With this one omission, however, the shifting third-person limited point of view works well. The novel I am writing right now also uses this strategy of point of view, and since plotting does not come naturally to me, I am always looking for books in which this technique is done well. I really admired the way Martin uses the shifting narration as a way to tell his story more efficiently. For example, if in an Eddard chapter an event is being prepared for and then in a Catelyn chapter it is being reacted to, there is no need to actually narrate the event itself. I was kind of stunned by how much information I was able to absorb from the white space between chapters. I try to do this in the novel I’m writing, but Martin does it really well, and I will definitely be watching as I read the sequels to see if I can make sense of exactly how he does it.
And now for the connection to The Grapes of Wrath: this novel ends with Daenerys taking the three dragon eggs she received as a wedding present, putting them in the fire, and then watching as all kinds of crazy things happen with flames and wind until finally three baby dragons are “hatched” from the eggs – which is exactly what happens at the end of The Grapes of Wrath (just kidding). After the crazy flames have died down and Daenerys has a moment to think about what to do with the three baby dragons, she decides to breastfeed them. Her own baby died in the womb earlier this same day (Daenerys had a REALLY shitty day) when a healer-woman sacrificed the baby’s life in order to save that of Daenerys’ husband, Khal Drogo, so her breasts are swollen with milk and she seems to have an instinctive sense that the most important thing for her to do right then is to feed them with the milk meant for her own baby. Since the dragon is the sigil of the Targaryens (and since on some level we are supposed to believe that the Targaryens are dragons – I’m not sure yet how literally we are expected to interpret this), the dragons, like Daenerys, are the rightful heirs to the throne, which of course is being disputed by the Starks and Lannisters and their various allies. In The Grapes of Wrath, of course, Rose of Sharon’s baby also dies in the womb, and as the novel ends it is pouring rain and the abandoned railroad cars where the Joad family is staying are being flooded, so the family leaves the cars on foot yet again, still in search of a permanent place to live, work, and regain their dignity. After a day of walking, they spend the night in a barn, where they find a homeless man close to death. Grieving and distraught, Rose of Sharon has an instinctive urge to breastfeed the man, and this is how the novel ends. In both novels, this memorable closing image suggests that the disasters of the moment will give way to new hopes and opportunities, and that these opportunities will come not from some outside benefactor or avenging angel but from inside the self – that both Daenerys and Rose of Sharon already have inside them everything they need in order to resurrect themselves. I am not suggesting that Martin is alluding to The Grapes of Wrath directly, although it’s possible that he is, since most people who read The Grapes of Wrath don’t forget the ending in a hurry. In some ways, though, these parallel scenes become more interesting if Martin didn’t intend the allusion, because in that case the reader might posit that there was some kind of collective unconscious or universal symbolism going on subconsciously in the minds of both of these (male) writers, whose novels are separated in time by 55 years and by endless conventions of genre that make it hard – but not impossible – to imagine that both Steinbeck and Martin might be communicating similar ideas.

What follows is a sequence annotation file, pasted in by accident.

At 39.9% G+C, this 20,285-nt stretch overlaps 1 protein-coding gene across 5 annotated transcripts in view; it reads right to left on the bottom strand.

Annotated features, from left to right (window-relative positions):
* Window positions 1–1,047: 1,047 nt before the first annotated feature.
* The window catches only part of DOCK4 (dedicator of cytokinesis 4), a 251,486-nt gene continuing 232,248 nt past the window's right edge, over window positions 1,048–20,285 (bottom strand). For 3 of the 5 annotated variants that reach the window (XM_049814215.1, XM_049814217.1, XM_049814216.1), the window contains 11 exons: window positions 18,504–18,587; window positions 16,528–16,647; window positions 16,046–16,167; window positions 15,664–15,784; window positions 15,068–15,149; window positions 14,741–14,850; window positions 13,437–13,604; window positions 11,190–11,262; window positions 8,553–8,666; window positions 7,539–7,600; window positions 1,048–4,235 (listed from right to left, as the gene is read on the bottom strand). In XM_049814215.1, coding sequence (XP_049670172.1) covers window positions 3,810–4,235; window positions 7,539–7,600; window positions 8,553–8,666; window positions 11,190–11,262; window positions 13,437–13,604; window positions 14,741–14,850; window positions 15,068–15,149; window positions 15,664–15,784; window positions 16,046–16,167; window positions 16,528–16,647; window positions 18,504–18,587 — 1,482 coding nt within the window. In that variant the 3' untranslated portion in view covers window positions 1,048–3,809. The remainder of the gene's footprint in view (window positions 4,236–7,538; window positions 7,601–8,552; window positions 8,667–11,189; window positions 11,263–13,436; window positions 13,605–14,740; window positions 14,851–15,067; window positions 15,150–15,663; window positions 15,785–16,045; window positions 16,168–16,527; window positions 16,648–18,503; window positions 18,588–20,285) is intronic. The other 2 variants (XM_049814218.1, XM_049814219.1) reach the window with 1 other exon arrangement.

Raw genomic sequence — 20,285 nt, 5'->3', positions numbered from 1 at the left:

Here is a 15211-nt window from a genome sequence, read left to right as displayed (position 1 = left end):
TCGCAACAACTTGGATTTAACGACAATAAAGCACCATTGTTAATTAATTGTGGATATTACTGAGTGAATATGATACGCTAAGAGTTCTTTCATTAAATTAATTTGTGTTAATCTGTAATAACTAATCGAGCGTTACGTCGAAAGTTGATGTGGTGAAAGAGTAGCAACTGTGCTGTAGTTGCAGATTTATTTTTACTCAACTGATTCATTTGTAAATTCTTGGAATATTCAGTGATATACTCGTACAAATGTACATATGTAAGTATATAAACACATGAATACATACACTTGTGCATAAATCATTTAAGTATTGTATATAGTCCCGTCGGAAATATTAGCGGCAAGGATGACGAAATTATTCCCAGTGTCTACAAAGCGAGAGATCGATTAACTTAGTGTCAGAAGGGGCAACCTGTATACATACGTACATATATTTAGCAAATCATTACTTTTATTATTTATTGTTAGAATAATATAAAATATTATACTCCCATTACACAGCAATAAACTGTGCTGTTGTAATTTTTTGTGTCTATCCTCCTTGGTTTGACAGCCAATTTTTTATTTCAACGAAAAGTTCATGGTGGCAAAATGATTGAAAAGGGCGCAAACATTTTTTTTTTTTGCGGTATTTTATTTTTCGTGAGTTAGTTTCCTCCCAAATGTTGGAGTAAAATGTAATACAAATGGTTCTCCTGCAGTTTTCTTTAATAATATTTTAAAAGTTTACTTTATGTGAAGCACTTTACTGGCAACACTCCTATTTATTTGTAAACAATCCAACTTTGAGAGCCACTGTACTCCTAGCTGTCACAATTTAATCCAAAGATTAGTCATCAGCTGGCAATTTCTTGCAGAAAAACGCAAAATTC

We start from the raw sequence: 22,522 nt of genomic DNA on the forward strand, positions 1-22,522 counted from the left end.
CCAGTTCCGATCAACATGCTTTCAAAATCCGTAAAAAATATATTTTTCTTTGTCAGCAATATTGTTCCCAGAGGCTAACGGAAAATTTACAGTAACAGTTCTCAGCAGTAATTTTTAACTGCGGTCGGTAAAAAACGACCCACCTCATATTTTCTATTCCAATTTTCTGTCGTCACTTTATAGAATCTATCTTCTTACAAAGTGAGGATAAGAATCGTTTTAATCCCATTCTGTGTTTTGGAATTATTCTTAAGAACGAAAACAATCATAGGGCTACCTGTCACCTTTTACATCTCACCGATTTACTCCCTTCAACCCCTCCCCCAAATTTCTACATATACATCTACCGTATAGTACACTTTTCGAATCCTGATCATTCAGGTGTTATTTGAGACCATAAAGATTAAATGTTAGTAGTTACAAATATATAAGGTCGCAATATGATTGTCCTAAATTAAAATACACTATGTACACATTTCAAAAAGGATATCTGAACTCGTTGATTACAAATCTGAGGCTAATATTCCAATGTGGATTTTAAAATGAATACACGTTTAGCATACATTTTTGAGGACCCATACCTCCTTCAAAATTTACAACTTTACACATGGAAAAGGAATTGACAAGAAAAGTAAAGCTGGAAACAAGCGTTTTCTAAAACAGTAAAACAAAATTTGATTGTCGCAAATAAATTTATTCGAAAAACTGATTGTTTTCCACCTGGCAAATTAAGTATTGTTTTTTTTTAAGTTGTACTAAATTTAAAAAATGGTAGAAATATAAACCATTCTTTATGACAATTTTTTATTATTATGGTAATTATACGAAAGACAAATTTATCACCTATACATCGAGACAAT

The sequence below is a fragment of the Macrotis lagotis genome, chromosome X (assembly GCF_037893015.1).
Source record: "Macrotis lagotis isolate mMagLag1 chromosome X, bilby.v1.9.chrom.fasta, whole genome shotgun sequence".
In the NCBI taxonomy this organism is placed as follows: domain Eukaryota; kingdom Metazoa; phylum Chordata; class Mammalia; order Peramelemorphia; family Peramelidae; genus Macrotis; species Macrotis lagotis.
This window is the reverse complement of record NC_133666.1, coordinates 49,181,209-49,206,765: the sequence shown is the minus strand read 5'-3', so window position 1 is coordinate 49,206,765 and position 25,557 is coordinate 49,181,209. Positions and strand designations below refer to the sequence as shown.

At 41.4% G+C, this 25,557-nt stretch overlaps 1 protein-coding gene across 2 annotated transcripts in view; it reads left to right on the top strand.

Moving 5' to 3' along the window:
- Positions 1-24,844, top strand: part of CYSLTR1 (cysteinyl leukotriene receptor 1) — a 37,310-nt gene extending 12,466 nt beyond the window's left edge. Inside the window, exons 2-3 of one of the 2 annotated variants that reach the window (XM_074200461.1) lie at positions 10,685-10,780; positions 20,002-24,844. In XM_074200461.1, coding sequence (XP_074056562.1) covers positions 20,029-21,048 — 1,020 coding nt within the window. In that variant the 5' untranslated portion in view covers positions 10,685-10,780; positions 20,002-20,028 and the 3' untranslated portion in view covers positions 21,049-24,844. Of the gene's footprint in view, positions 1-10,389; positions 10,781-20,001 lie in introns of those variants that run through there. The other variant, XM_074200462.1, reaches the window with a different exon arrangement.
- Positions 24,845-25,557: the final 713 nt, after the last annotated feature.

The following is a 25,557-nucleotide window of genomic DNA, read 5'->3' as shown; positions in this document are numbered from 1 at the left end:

And better yet: now if I ever re-read The Grapes of Wrath and write about it on this blog, I can start a new category called “Novels That Are Given Narrative Closure and Symbolic Resonance Via Breastfeeding.” And how cool would THAT be?
*N.B. Yes, the true title of the book is A Game of Thrones. I usually omit the article because thanks to the TV series the book seems to be widely referred to as Game of Thrones (even my copy of the book, which features a character from the show on its cover, leaves out the A, though the A is included on the interior title page). However, when my aim was to show a (probably totally irrelevant) connection to The Grapes of Wrath, it seemed important to leave the article in.